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Annual McGinley Lecture Explores Mysteries of the Great Beyond









Annual McGinley Lecture Explores Mysteries of the Great Beyond



Contact: Patrick Verel
(212) 636-7790
verel@fordham.edu


 
Patrick J Ryan, S.J., the Laurence J. McGinley Professor of Religion and Society
Photo by Michael Dames
Few questions are harder to answer than “What happens when we die?”

Jews, Christians and Muslims answer that question in distinct ways, but on Nov. 14, Patrick J Ryan, S.J., the Laurence J. McGinley Professor of Religion and Society, said that one thing they all share is an unwavering hope that whatever lies beyond, God will prove stronger than all of it.

Father Ryan delivered the annual fall McGinley lecture “Life After Death, Hopes and Fears for Jews, Christians and Muslims,” to a standing-room-only audience at the Flom Auditorium on Fordham’s Rose Hill campus, a day after delivering it at the Lincoln Center campus to another full room.

In keeping with his goal of facilitating a trialogue between the three Abrahamic traditions of faith, Father Ryan was joined by respondents Claudia Setzer, Ph.D., professor of religious studies at Manhattan College, and Hussein Rashid, Ph.D., adjunct assistant professor of religion at Hofstra University.

Professor Setzer, an expert not only on the Jewish scriptures but also on the New Testament, contrasted the various attitudes toward life after death found among contemporary Jews. Professor Rashid highlighted Isma‘ili Muslim desire to live a resurrected life here and now.

Father Ryan used his talk to give a rapid tour of the ways in which leaders from the three traditions approached the issue of bodily resurrection, weaving into it a personal story about a murdered student whose funeral he conducted  in 1979 while he was teaching in Ghana.

From the Jewish tradition, for instance, he cited passages from the Books of Maccabees. 

“These works reflect a strong hope for life after death, precisely in the form of resurrection of the body, nowhere more dramatically than in the account of the martyrdom of seven Jewish brothers and their mother who refuse to eat pork at the command of Antiochus,” he said.

When the second son defies Antiochus, before he dies he speaks of an afterlife: “‘You dismiss us from this present life, but the King of the universe will raise us up to an everlasting renewal of life, because we have died for his laws’.”

C
Patrick J Ryan, S.J., Hussein Rashid, Ph.D. and Claudia Setzer, Ph.D.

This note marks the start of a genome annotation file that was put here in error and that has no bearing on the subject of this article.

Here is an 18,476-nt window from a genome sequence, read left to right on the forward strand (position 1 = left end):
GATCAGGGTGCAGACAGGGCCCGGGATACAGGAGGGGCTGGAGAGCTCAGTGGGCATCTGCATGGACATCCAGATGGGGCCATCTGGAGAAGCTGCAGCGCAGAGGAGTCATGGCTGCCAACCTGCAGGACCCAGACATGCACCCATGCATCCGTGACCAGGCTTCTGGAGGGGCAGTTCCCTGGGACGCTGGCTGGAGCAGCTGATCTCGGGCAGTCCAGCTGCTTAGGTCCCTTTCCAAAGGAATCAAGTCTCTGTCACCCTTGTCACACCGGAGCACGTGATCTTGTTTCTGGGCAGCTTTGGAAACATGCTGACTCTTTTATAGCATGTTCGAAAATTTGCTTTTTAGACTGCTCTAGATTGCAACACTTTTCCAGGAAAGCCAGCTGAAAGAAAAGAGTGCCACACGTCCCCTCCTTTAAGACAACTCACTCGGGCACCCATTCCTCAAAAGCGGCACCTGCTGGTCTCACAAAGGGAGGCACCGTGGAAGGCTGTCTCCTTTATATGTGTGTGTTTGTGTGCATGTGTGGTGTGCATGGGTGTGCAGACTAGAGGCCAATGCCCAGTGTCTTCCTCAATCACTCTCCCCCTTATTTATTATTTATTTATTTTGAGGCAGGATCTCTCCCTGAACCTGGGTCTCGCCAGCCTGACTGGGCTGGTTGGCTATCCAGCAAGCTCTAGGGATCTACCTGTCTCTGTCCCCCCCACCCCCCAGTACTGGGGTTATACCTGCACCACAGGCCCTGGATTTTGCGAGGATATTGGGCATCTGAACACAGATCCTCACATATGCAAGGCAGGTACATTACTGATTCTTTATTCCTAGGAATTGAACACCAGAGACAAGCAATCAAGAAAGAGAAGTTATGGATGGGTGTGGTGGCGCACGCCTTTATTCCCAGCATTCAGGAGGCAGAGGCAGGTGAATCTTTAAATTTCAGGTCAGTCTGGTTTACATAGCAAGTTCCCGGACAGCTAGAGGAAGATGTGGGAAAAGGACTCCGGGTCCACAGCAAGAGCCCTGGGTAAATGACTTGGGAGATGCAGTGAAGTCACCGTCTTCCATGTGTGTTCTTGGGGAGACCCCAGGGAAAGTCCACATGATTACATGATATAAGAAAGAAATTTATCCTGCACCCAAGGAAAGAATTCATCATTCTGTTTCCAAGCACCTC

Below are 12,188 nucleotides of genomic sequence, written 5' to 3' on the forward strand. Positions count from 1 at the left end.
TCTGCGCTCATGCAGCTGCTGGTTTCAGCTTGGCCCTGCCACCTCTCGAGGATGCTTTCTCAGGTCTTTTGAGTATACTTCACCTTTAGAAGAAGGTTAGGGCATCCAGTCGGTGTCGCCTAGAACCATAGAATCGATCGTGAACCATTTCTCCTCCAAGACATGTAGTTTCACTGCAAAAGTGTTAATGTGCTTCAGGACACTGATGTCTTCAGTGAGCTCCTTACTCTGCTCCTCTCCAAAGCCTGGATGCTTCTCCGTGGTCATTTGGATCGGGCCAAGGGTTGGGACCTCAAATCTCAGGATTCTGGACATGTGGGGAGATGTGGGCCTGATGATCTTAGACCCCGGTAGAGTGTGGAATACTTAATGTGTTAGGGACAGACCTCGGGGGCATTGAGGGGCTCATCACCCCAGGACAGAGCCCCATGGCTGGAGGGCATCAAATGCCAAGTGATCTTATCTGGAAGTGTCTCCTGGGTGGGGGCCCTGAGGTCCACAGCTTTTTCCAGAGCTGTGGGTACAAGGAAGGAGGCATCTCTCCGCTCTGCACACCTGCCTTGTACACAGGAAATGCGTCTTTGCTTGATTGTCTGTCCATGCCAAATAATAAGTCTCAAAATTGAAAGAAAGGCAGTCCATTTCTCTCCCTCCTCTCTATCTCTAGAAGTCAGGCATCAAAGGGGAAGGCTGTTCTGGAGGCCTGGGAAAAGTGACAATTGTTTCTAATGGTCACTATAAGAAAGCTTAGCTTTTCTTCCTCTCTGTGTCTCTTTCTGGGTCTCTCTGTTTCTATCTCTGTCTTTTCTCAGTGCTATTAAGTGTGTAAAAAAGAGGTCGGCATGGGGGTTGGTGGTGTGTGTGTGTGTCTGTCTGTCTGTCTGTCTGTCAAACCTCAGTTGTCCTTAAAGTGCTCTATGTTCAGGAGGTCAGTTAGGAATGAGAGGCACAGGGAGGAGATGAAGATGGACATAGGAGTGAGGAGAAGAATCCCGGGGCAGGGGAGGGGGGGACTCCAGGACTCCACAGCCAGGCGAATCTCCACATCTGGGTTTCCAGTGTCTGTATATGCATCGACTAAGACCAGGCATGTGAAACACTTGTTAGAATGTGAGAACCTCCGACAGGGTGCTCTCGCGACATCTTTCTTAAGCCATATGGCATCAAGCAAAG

Photo by Michael Dames
hristian attitudes toward life after death can likewise be seen in the retelling in the Gospels of a conundrum presented to Jesus by the Sadducees. If seven brothers married, one by one, the same childless bride,  to whom would she be married to in the afterlife?

“The reply of Jesus to the Sadducees’ conundrum argues that even in the Torah, the first five books of the Bible (the only ones Sadducees regarded as authoritative), the resurrection of the dead is implicit in God’s words spoken to Moses in the burning bush: “I AM the God of Abraham, the God of Isaac, the God of Jacob,’” Father Ryan said.

“Following principles not untypical of Jewish exegetes in the early centuries of the Common Era, as we can see in the passage from the Tractate Sanhedrin cited earlier, Jesus interpreted the divine proclamation to Moses of God’s present relationship (“I AM”) to the dead patriarchs as an assertion of continuing relationship, even beyond the physical death of the patriarchs so cited.”

Whereas the Gospels of the New Testament can point to the resurrection of Jesus as a foretaste of what lies in store for all who keep the Christian faith, Father Ryan noted that the Qur’an proffers no clear example of a past resurrection to Muslims.

“But [it] does adduce arguments in favor of the hope for resurrection, noting the parallelism between God’s creating everything in the beginning and God’s revivifying the dead at the end,” he said.

“They also say, ‘When we are reduced to bones and dust, will we really be raised up as a new creation?’ Say: ‘Even if you are stone or iron or some created thing even greater in your minds.’ Then they will say, ‘Who will bring us back?’ Say: ‘The One who made you the first time.’”

Harkening back to the grief that he felt in the presence of the corpse of his student in Ghana, Father Ryan praised the perspectives of Judaism, Christianity, and Islam.

“There is something much more satisfying, intellectually and spiritually, about life after death conceived as the resurrection of the body than of life after death as the pale survival of a soul in the manner of the shades in the Greek underworld. Jews, Christians and Muslims have all looked forward to resurrection as a bodily event, albeit a transformed bodily event, the fruition or flowering of the spiritual-corporeal whole that is you or me,” he said.

“None of us is hoping for the resuscitation of our aging carcasses, so that we can grow older and older, more and more feeble, in some preternatural Florida. Resurrection of the body promises much more and much better than bodily prolongation. In that resurrected future I hope to meet not only the risen Jesus, but my family and friends as well, including my student whom I buried more than three decades ago.”

Founded in 1841, Fordham is the Jesuit University of New York, offering exceptional education distinguished by the Jesuit tradition to more than 15,100 students in its four undergraduate colleges and its six graduate and professional schools. It has residential campuses in the Bronx and Manhattan, a campus in West Harrison, N.Y., the Louis Calder Center Biological Field Station in Armonk, N.Y., and the London Centre at Heythrop College in the United Kingdom.
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